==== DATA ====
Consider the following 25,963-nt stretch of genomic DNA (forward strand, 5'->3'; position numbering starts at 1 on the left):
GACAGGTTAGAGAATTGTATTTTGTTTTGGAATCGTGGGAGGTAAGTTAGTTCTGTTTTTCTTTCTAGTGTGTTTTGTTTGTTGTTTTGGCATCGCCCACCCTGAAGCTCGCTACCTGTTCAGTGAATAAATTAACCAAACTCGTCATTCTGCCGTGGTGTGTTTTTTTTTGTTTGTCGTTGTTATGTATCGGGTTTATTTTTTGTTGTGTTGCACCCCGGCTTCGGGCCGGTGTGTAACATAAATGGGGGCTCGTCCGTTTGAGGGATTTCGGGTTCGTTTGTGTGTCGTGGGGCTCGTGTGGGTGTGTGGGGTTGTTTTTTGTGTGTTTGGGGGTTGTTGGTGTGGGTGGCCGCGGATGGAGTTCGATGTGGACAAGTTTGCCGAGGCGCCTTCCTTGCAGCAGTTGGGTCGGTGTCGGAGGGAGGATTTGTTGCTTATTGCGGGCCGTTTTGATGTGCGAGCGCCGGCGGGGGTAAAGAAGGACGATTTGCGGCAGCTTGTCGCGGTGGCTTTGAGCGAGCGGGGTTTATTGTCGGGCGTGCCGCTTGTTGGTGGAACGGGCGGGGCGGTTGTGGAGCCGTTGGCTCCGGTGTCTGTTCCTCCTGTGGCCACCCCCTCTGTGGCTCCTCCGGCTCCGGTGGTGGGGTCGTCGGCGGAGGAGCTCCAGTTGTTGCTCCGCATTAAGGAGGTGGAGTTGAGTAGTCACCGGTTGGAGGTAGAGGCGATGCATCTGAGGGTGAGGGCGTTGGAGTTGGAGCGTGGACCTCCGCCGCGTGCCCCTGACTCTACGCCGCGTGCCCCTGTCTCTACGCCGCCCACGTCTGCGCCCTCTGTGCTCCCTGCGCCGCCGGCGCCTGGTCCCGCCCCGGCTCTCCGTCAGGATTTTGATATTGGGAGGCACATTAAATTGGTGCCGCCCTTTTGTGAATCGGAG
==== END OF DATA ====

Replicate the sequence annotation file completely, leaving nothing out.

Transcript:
Consider the following 25,963-nt stretch of genomic DNA (forward strand, 5'->3'; position numbering starts at 1 on the left):
GACAGGTTAGAGAATTGTATTTTGTTTTGGAATCGTGGGAGGTAAGTTAGTTCTGTTTTTCTTTCTAGTGTGTTTTGTTTGTTGTTTTGGCATCGCCCACCCTGAAGCTCGCTACCTGTTCAGTGAATAAATTAACCAAACTCGTCATTCTGCCGTGGTGTGTTTTTTTTTGTTTGTCGTTGTTATGTATCGGGTTTATTTTTTGTTGTGTTGCACCCCGGCTTCGGGCCGGTGTGTAACATAAATGGGGGCTCGTCCGTTTGAGGGATTTCGGGTTCGTTTGTGTGTCGTGGGGCTCGTGTGGGTGTGTGGGGTTGTTTTTTGTGTGTTTGGGGGTTGTTGGTGTGGGTGGCCGCGGATGGAGTTCGATGTGGACAAGTTTGCCGAGGCGCCTTCCTTGCAGCAGTTGGGTCGGTGTCGGAGGGAGGATTTGTTGCTTATTGCGGGCCGTTTTGATGTGCGAGCGCCGGCGGGGGTAAAGAAGGACGATTTGCGGCAGCTTGTCGCGGTGGCTTTGAGCGAGCGGGGTTTATTGTCGGGCGTGCCGCTTGTTGGTGGAACGGGCGGGGCGGTTGTGGAGCCGTTGGCTCCGGTGTCTGTTCCTCCTGTGGCCACCCCCTCTGTGGCTCCTCCGGCTCCGGTGGTGGGGTCGTCGGCGGAGGAGCTCCAGTTGTTGCTCCGCATTAAGGAGGTGGAGTTGAGTAGTCACCGGTTGGAGGTAGAGGCGATGCATCTGAGGGTGAGGGCGTTGGAGTTGGAGCGTGGACCTCCGCCGCGTGCCCCTGACTCTACGCCGCGTGCCCCTGTCTCTACGCCGCCCACGTCTGCGCCCTCTGTGCTCCCTGCGCCGCCGGCGCCTGGTCCCGCCCCGGCTCTCCGTCAGGATTTTGATATTGGGAGGCACATTAAATTGGTGCCGCCCTTTTGTGAATCGGAG